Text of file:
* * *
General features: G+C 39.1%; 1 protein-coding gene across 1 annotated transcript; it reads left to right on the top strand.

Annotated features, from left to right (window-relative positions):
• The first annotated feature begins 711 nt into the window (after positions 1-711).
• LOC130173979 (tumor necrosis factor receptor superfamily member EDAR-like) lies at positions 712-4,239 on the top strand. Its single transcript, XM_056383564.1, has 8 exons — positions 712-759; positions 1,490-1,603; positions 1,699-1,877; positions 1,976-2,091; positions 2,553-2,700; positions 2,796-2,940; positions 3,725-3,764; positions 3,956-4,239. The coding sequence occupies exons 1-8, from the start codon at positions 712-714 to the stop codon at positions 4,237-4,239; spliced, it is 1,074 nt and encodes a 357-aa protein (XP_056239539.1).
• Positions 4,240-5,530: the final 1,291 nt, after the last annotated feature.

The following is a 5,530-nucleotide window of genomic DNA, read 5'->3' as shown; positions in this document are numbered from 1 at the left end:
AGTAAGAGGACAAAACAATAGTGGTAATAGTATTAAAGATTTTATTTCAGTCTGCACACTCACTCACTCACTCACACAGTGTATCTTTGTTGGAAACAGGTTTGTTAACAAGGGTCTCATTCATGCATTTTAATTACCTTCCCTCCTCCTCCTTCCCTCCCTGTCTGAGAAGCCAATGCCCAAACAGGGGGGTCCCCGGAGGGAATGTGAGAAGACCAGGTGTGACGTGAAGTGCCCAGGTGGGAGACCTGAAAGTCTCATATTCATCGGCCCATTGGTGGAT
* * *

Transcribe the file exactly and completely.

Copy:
General features: G+C 39.1%; 1 protein-coding gene across 1 annotated transcript; it reads left to right on the top strand.

Annotated features, from left to right (window-relative positions):
• The first annotated feature begins 711 nt into the window (after positions 1-711).
• LOC130173979 (tumor necrosis factor receptor superfamily member EDAR-like) lies at positions 712-4,239 on the top strand. Its single transcript, XM_056383564.1, has 8 exons — positions 712-759; positions 1,490-1,603; positions 1,699-1,877; positions 1,976-2,091; positions 2,553-2,700; positions 2,796-2,940; positions 3,725-3,764; positions 3,956-4,239. The coding sequence occupies exons 1-8, from the start codon at positions 712-714 to the stop codon at positions 4,237-4,239; spliced, it is 1,074 nt and encodes a 357-aa protein (XP_056239539.1).
• Positions 4,240-5,530: the final 1,291 nt, after the last annotated feature.

The following is a 5,530-nucleotide window of genomic DNA, read 5'->3' as shown; positions in this document are numbered from 1 at the left end:
AGTAAGAGGACAAAACAATAGTGGTAATAGTATTAAAGATTTTATTTCAGTCTGCACACTCACTCACTCACTCACACAGTGTATCTTTGTTGGAAACAGGTTTGTTAACAAGGGTCTCATTCATGCATTTTAATTACCTTCCCTCCTCCTCCTTCCCTCCCTGTCTGAGAAGCCAATGCCCAAACAGGGGGGTCCCCGGAGGGAATGTGAGAAGACCAGGTGTGACGTGAAGTGCCCAGGTGGGAGACCTGAAAGTCTCATATTCATCGGCCCATTGGTGGAT